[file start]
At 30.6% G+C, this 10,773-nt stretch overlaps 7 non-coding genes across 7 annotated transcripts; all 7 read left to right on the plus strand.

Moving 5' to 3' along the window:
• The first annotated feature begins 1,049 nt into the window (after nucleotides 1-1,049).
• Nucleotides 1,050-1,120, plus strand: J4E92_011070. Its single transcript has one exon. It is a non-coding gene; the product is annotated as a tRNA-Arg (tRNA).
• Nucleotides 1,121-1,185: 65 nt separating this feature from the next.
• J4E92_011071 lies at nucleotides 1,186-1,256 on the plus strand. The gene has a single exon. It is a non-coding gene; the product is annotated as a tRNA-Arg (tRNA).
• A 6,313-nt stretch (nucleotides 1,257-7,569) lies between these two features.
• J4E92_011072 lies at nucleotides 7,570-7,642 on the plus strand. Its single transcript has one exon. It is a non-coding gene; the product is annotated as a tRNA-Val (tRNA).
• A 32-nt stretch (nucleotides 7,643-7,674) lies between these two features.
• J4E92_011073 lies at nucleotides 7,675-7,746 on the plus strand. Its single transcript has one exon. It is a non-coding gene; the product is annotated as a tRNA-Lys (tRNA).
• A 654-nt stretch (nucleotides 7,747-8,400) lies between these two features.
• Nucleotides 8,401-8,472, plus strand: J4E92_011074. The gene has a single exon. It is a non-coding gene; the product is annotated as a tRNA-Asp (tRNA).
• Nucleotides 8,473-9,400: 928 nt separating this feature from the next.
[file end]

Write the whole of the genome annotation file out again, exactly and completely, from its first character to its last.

At 30.6% G+C, this 10,773-nt stretch overlaps 7 non-coding genes across 7 annotated transcripts; all 7 read left to right on the plus strand.

Moving 5' to 3' along the window:
• The first annotated feature begins 1,049 nt into the window (after nucleotides 1-1,049).
• Nucleotides 1,050-1,120, plus strand: J4E92_011070. Its single transcript has one exon. It is a non-coding gene; the product is annotated as a tRNA-Arg (tRNA).
• Nucleotides 1,121-1,185: 65 nt separating this feature from the next.
• J4E92_011071 lies at nucleotides 1,186-1,256 on the plus strand. The gene has a single exon. It is a non-coding gene; the product is annotated as a tRNA-Arg (tRNA).
• A 6,313-nt stretch (nucleotides 1,257-7,569) lies between these two features.
• J4E92_011072 lies at nucleotides 7,570-7,642 on the plus strand. Its single transcript has one exon. It is a non-coding gene; the product is annotated as a tRNA-Val (tRNA).
• A 32-nt stretch (nucleotides 7,643-7,674) lies between these two features.
• J4E92_011073 lies at nucleotides 7,675-7,746 on the plus strand. Its single transcript has one exon. It is a non-coding gene; the product is annotated as a tRNA-Lys (tRNA).
• A 654-nt stretch (nucleotides 7,747-8,400) lies between these two features.
• Nucleotides 8,401-8,472, plus strand: J4E92_011074. The gene has a single exon. It is a non-coding gene; the product is annotated as a tRNA-Asp (tRNA).
• Nucleotides 8,473-9,400: 928 nt separating this feature from the next.